Potential drug treatment for SPG5

Corrects lipid disturbance & axon degeneration in stem cells

Chenodeoxycholic acid restores lipid balance and stops axonal degeneration in stem cell-derived SPG5 neurons in the lab. The research established a cause-and-effect relationship between gene deficiency and axonal degeneration. Neuro filament expression and organisation was also found to be impaired and was restored to normal by the treatment.

Chenodeoxycholic acid is already an established treatment for a related genetic disease cerebrotendinous xanthomatosis (CTX).

Xue-Jun Li

Background: Biallelic mutations in CYP27A1 and CYP7B1, two critical genes regulating cholesterol and bile acid metabolism, cause cerebrotendinous xanthomatosis (CTX) and hereditary spastic paraplegia type 5 (SPG5), respectively. These rare diseases are characterized by progressive degeneration of corticospinal motor neuron axons, yet the underlying pathogenic mechanisms and strategies to mitigate axonal degeneration remain elusive.

Methods: To generate induced pluripotent stem cell (iPSC)-based models for CTX and SPG5, we reprogrammed patient skin fibroblasts into iPSCs by transducing fibroblast cells with episomal vectors containing pluripotency factors. These patient-specific iPSCs, as well as control iPSCs, were differentiated into cortical projection neurons (PNs) and examined for biochemical alterations and disease-related phenotypes.

Results: CTX and SPG5 patient iPSC-derived cortical PNs recapitulated several disease-specific biochemical changes and axonal defects of both diseases. Notably, the bile acid chenodeoxycholic acid (CDCA) effectively mitigated the biochemical alterations and rescued axonal degeneration in patient iPSC-derived neurons. To further examine underlying disease mechanisms, we developed CYP7B1 knockout human embryonic stem cell (hESC) lines using CRISPR-cas9-mediated gene editing and, following differentiation, examined hESC-derived cortical PNs. Knockout of CYP7B1 resulted in similar axonal vesiculation and degeneration in human cortical PN axons, confirming a cause-effect relationship between gene deficiency and axonal degeneration. Interestingly, CYP7B1 deficiency led to impaired neurofilament expression and organization as well as axonal degeneration, which could be rescued with CDCA, establishing a new disease mechanism and therapeutic target to mitigate axonal degeneration.

Conclusions: Our data demonstrate disease-specific lipid disturbances and axonopathy mechanisms in human pluripotent stem cell-based neuronal models of CTX and SPG5 and identify CDCA, an established treatment of CTX, as a potential pharmacotherapy for SPG5. We propose this novel treatment strategy to rescue axonal degeneration in SPG5, a currently incurable condition.

SOURCE:  Orphanet J Rare Dis. 2023 Apr 6;18(1):72. doi: 10.1186/s13023-023-02666-w. PMID: 37024986 © 2023. The Author(s).

Chenodeoxycholic acid rescues axonal degeneration in induced pluripotent stem cell-derived neurons from spastic paraplegia type 5 and cerebrotendinous xanthomatosis patients

Yongchao Mou #  1   2 Ghata Nandi #  1 Sukhada Mukte  1 Eric Chai  1 Zhenyu Chen  1   2 Jorgen E Nielsen  3 Troels T Nielsen  3 Chiara Criscuolo  4 Craig Blackstone  5   6 Matthew J Fraidakis  7 Xue-Jun Li  8   9

1. Department of Biomedical Sciences, University of Illinois College of Medicine Rockford, Rockford, IL, 61107, USA.

2. Department of Bioengineering, University of Illinois at Chicago, Chicago, IL, 60607, USA.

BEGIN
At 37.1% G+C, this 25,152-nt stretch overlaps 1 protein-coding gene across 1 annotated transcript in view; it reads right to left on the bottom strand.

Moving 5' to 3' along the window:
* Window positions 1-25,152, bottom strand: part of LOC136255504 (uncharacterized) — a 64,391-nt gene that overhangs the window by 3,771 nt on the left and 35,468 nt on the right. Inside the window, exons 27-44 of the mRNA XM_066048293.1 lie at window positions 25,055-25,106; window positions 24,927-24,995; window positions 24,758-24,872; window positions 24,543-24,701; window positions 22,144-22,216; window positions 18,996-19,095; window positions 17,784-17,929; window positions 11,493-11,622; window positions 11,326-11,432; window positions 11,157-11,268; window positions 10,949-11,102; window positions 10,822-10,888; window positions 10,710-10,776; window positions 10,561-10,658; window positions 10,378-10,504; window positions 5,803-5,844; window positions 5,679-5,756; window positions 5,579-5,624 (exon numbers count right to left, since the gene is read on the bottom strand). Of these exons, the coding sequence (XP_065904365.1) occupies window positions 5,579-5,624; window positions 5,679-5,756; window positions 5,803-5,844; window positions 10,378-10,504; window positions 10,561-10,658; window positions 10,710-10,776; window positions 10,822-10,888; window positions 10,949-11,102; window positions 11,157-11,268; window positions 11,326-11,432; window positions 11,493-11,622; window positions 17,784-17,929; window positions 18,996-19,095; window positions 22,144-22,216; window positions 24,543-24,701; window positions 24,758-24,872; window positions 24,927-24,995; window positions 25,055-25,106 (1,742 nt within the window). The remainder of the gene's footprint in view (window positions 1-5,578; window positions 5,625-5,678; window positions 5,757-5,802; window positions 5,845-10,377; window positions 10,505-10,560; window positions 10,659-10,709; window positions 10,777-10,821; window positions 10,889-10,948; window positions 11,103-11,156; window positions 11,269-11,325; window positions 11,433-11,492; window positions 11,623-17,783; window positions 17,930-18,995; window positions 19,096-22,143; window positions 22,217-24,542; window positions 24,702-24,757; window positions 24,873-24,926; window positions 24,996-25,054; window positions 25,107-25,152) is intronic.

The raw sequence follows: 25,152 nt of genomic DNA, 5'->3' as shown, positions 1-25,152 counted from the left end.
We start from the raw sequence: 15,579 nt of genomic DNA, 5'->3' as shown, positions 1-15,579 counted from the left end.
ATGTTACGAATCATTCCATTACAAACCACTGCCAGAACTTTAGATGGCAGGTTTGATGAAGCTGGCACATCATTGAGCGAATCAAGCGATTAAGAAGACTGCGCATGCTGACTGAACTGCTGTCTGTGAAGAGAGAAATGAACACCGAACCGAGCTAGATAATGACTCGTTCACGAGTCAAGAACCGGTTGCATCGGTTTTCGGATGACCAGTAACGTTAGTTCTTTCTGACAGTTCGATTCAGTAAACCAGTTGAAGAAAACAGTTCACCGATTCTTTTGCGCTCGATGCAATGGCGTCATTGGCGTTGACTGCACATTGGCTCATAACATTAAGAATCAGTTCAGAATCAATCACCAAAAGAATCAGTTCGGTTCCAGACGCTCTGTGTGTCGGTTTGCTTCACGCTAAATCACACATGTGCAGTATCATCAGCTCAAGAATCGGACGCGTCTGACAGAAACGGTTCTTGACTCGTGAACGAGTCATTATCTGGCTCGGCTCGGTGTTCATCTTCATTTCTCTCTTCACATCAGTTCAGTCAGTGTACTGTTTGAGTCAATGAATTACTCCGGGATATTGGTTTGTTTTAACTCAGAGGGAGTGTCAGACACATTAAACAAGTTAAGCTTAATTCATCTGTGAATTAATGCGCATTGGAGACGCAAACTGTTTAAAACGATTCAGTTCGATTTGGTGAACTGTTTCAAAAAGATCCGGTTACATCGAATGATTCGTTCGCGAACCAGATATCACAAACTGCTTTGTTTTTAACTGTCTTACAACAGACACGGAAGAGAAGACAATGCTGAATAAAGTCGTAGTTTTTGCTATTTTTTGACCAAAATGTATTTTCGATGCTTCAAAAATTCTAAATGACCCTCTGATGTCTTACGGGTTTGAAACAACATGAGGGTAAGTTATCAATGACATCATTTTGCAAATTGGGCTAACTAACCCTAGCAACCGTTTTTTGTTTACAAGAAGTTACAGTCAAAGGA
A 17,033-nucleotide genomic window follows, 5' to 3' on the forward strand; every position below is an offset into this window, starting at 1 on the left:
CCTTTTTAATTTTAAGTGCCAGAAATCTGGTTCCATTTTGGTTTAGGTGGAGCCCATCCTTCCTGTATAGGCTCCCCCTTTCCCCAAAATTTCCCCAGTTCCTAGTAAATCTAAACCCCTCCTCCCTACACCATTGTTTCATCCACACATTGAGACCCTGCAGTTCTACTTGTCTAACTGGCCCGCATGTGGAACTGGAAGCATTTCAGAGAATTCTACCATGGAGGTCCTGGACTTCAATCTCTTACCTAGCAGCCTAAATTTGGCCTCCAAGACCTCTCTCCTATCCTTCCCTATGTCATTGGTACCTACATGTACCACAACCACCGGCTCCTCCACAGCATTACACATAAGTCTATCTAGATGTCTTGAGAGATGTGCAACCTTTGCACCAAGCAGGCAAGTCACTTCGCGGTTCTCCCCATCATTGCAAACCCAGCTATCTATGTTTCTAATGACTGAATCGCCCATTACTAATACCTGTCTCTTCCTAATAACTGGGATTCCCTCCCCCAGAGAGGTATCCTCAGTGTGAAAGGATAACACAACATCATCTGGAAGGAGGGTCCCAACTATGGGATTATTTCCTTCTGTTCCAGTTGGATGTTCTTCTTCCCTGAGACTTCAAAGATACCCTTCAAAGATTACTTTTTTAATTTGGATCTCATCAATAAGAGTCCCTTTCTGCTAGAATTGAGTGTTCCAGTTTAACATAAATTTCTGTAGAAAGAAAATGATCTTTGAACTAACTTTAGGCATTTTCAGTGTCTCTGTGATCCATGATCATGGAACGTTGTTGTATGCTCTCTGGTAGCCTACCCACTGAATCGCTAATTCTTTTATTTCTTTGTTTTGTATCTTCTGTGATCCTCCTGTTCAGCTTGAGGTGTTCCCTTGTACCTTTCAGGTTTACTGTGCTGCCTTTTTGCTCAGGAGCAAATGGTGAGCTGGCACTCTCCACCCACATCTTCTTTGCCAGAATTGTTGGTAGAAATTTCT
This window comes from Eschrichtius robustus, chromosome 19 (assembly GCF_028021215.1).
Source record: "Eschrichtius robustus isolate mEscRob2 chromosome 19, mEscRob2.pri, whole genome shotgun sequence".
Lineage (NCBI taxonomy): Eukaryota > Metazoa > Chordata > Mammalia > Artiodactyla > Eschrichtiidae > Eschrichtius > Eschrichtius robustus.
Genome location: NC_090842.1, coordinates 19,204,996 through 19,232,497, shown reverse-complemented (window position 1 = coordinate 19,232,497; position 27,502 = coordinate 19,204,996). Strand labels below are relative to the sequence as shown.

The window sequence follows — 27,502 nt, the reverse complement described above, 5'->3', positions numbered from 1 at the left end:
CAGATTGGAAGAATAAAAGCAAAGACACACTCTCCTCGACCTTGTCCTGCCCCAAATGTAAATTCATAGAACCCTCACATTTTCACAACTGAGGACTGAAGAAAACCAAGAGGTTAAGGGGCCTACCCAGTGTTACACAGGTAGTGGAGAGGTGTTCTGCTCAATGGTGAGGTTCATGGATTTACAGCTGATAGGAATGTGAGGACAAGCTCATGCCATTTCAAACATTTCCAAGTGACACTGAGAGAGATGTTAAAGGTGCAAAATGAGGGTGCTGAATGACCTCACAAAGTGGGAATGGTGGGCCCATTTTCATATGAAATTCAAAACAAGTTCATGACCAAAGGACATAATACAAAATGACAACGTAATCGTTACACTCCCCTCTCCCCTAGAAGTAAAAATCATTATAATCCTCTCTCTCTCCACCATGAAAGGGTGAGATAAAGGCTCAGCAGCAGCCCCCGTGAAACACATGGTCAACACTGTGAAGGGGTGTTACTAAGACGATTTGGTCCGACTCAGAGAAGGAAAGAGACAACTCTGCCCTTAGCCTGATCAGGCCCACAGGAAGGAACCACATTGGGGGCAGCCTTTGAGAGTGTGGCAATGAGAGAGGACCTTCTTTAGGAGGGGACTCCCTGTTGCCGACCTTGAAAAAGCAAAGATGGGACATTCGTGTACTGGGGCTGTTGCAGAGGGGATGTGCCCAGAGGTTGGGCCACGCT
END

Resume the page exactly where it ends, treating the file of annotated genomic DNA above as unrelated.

3. Neurogenetics Clinic & Research Laboratory, Rigshospitalet, University of Copenhagen, Copenhagen, Denmark.

4. Department of Neuroscience, Reproductive Sciences and Odontostomatology, Federico II University, Naples, Italy.

5. Movement Disorders Division, Department of Neurology, Massachusetts General Hospital, Boston, MA, 02114, USA.

6. MassGeneral Institute for Neurodegenerative Disease, Massachusetts General Hospital, Charlestown, Boston, MA, 02129, USA.

7. Rare Neurological Diseases Unit, Department of Neurology, Attikon University Hospital, Medical School of the University of Athens, Athens, Greece.

8. Department of Biomedical Sciences, University of Illinois College of Medicine Rockford, Rockford, IL, 61107, USA.

9. Department of Bioengineering, University of Illinois at Chicago, Chicago, IL, 60607, USA.

#. Contributed equally.


    1. Editor’s note: The drug is a common treatment for cerebrotendinous xanthomatosis (CTX) which is a type of leukodystrophy. The Leukodystrophies have some common or closely related genetics and disease-causing mechanisms to the SPs. A quick search of the TGA website did not turn up Chenodeoxycholic acid, although it may exist under a brand name for treating CTX. It is certainly not available for treating any form of HSP (nothing is at this stage) however this is worth talking through with your neurologist. Your neurologist can get further information on the potential use of the drug for SPG5. They could also investigate sources of the drug and write a prescription for its use “off label”. If the drug is not available in Australia, they could help you apply to get it under the Special Access Scheme (TGA) so it may be possible to get the drug if the potential risks and benefits can be assessed.

    1. Editor’s note: As mentioned in the article, a lot is still to be learned about the disease mechanism that causes SPG5. However based on what is known, the disease-causing mechanisms of SPG5 and SPG7 are different. SPG5 is primarily related to impaired lipid metabolism, whereas for SPG7 it is mitochondrial impairment. Based on that, it is probably unlikely that this drug would be an effective treatment for SPG7.

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